Kaiser Permanente, the California-based managed-care monolith, is in the initial stages of building its own medical school from scratch with the goal of overhauling the way the next generation of physicians is trained.

The healthcare giant also hopes to draw from a more diverse pool of aspiring medical students who will be indoctrinated in its integrated care model from the start.

It's an ambitious undertaking. The new campus will be based in Southern California and enroll between 40 and 50 students by fall 2019 once a dean and faculty are hired.

The new school could be viewed as a blueprint for other large health providers intrigued by the idea of customizing a curriculum and employing new technologies and care practices in their own operational image, while simultaneously creating a pipeline of new physicians for their hospitals and medical centers.

That also means training and teaching bright-eyed medical students to be aware of and consider cost as a key component in the way they treat patients.

"This could be a lab for the future," said Paul Keckley, managing director of the Navigant Center for Healthcare Research and Policy Analysis. "Kaiser occupies a unique perch in healthcare. They operate in a system where they are constantly finding ways to reduce costs as part of their mission and that's unique. Most doctors have practiced in a model where managing costs isn't part of the mission."

Kaiser officials didn't detail exactly how much the new medical school will cost, saying only that it will be a not-for-profit charitable organization with the expectation that a portion of the investment will be recovered over time through tuition.

"The school is an upstream investment to improve the broader health care system and support healthy communities and healthy people," a Kaiser official told Healthline. "It will add diverse, culturally competent, community-focused physician leaders into the medical workforce, which will expand access to services, promote health equity, and improve the health of the communities we serve."

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Changing the Medical School Mantra

Kaiser is uniquely motivated to give the school plan a shot and it potentially has the resources to do it.

The healthcare company had revenue of more than $56 billion last year. An operating income just north of $3 billion supports nearly 10 million members, 38 medical centers, and 620 medical offices.

"I think it's a step in the right direction," Kurt Mosley, vice president of strategic alliance at Merritt Hawkins, a Texas-based physician-recruiting firm, told Healthline. "Kaiser is basically an accountable care organization on steroids. The good news is these students will be trained in what people believe the future of healthcare will be. They'll learn in a team-based environment working with nurse practitioners, physician assistants, and pharmacists from the beginning.”

"Most doctors are and have been trained independently and that's how they've practiced for years," he said. "What Kaiser is saying by training new doctors in its delivery system and acknowledging that one doctor can't do it all by his or herself, is that the focus goes from volume to value. That's the pillar that Obamacare counts on … being accountable for patient satisfaction and wellness. It's about the most effective and efficient way to treat the patient rather than just treating the disease or the condition."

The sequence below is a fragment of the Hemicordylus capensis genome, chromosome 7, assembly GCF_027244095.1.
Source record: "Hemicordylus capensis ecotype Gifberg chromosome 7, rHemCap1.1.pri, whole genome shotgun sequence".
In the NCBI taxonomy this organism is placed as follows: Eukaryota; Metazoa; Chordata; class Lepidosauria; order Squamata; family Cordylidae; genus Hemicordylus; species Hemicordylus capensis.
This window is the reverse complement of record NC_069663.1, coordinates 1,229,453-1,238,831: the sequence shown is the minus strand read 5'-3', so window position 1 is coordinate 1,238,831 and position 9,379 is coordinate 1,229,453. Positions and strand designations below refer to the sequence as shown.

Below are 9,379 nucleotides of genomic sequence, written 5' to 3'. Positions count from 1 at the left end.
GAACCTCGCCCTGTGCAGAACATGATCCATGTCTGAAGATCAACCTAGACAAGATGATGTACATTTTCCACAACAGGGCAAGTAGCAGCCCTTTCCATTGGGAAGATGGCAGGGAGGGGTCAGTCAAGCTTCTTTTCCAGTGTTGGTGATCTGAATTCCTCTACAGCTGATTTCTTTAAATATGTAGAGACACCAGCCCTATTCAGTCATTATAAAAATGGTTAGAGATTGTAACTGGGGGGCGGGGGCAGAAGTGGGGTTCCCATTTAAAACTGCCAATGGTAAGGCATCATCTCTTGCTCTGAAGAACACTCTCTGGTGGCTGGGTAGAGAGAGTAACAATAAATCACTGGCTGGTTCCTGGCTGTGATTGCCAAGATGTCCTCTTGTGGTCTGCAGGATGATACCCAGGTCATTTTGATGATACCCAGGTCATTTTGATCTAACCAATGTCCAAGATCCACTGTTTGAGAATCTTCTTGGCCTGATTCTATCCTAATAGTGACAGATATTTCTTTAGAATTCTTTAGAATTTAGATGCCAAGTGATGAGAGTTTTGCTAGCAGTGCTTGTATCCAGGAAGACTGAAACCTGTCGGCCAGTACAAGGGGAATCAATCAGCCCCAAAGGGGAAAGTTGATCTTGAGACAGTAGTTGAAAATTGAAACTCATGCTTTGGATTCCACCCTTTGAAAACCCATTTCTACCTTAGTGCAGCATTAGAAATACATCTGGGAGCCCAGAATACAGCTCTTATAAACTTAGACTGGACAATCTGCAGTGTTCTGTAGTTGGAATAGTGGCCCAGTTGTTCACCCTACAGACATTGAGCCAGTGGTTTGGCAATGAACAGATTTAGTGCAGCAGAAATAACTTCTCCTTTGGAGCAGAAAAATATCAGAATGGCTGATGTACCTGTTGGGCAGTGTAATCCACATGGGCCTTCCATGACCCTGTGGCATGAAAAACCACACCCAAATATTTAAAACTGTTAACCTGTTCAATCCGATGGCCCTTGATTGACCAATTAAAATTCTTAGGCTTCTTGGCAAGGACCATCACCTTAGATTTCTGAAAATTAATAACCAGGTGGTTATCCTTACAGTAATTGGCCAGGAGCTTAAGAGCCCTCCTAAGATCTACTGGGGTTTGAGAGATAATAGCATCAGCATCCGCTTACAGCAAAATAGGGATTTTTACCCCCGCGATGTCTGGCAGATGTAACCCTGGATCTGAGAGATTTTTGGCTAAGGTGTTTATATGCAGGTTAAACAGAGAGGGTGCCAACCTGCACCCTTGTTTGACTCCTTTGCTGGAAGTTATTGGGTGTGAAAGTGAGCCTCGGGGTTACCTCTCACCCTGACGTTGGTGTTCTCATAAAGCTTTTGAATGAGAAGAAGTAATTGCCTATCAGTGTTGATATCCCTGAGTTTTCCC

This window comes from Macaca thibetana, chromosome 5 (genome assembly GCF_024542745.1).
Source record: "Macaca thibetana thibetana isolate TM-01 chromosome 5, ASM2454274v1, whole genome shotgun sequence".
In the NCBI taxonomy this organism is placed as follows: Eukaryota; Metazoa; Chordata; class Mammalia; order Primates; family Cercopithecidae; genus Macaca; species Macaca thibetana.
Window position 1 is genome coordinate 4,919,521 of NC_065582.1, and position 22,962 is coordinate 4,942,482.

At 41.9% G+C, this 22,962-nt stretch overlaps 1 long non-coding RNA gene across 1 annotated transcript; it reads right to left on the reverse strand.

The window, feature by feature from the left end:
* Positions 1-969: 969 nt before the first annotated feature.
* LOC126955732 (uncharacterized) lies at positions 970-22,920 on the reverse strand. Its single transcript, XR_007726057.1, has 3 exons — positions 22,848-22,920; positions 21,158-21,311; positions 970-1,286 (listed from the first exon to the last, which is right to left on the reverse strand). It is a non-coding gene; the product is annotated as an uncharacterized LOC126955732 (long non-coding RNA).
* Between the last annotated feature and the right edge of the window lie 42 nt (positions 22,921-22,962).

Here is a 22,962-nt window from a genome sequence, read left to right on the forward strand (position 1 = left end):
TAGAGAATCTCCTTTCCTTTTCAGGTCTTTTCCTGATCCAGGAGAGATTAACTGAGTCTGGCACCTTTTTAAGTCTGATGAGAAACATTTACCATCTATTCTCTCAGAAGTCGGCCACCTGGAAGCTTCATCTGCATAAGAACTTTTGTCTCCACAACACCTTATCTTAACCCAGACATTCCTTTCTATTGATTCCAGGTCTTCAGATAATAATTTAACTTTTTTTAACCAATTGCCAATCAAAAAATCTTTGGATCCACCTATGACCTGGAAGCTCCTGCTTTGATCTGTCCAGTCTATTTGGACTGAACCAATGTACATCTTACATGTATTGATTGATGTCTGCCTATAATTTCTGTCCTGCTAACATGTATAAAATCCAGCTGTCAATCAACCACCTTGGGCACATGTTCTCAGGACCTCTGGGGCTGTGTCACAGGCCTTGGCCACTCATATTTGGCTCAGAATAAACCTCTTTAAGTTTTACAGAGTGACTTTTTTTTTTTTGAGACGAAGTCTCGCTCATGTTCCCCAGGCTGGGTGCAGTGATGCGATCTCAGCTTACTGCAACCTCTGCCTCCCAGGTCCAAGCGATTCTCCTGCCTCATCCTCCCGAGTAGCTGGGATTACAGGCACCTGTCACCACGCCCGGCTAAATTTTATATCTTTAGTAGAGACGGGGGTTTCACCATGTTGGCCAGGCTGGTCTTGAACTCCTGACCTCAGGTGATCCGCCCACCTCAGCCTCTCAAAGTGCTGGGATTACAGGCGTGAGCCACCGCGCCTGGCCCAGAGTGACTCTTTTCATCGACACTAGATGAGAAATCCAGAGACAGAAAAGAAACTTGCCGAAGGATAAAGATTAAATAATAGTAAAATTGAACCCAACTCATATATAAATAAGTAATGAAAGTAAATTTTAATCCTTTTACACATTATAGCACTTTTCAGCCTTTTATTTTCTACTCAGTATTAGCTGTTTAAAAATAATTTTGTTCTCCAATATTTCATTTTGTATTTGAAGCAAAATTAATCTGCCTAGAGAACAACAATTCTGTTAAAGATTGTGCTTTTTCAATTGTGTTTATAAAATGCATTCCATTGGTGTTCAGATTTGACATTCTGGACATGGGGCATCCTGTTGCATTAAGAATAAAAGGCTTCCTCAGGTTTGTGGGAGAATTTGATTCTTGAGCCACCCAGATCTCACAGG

Kaiser's plan to create and develop an entirely new kind of medical school is hardly a panacea for what's projected to be a serious physician shortfall in the not-too-distant future. The Association of American Medical Colleges (AAMC) in March predicted the U.S. will need of as many as 90,000 doctors by 2025. The projection is based on a combination of factors including aging baby boomers, a sharp spike in chronic diseases such as diabetes, and the steady retirement of practicing physicians. On top of that, even more people will be insured and looking for care as a result of the Affordable Care Act.

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Dollars and Sense

While there are now 145 accredited medical schools in the United States — an all-time high with more on the way — the AAMC said this new supply of doctors won't be enough to meet the expected demand. To get more doctors, you not only need more medical students, but more residents — and that costs money.

The AAMC earlier this year asked Congress to increase the federal cap on slots for medical residents at teaching hospitals by at least 3,000 residents per year for the next decade. That would amount to roughly $1.2 billion in additional Medicare expenditures — $40,000 of the roughly $150,000 a year it costs to train a resident.

Today there are close to 29,000 residents in training at these hospitals. This year more than 52,000 would-be doctors applied to medical school, another all-time record, according to Mosley.

The math is simple. Without a dramatic and swift increase in the number of residency openings at teaching hospitals, more medical schools and med students won't matter if students can't get the training they need to work in the hospitals and clinics where they're needed.

"A way to look at it is that medical students are oil and residencies are refineries," Mosley said. "Residency programs have been capped since 1997 and Medicare spending has been capped. It's great to have more students and I think (Kaiser's new medical school) is a good idea. But if we don't increase residencies, it won't help."

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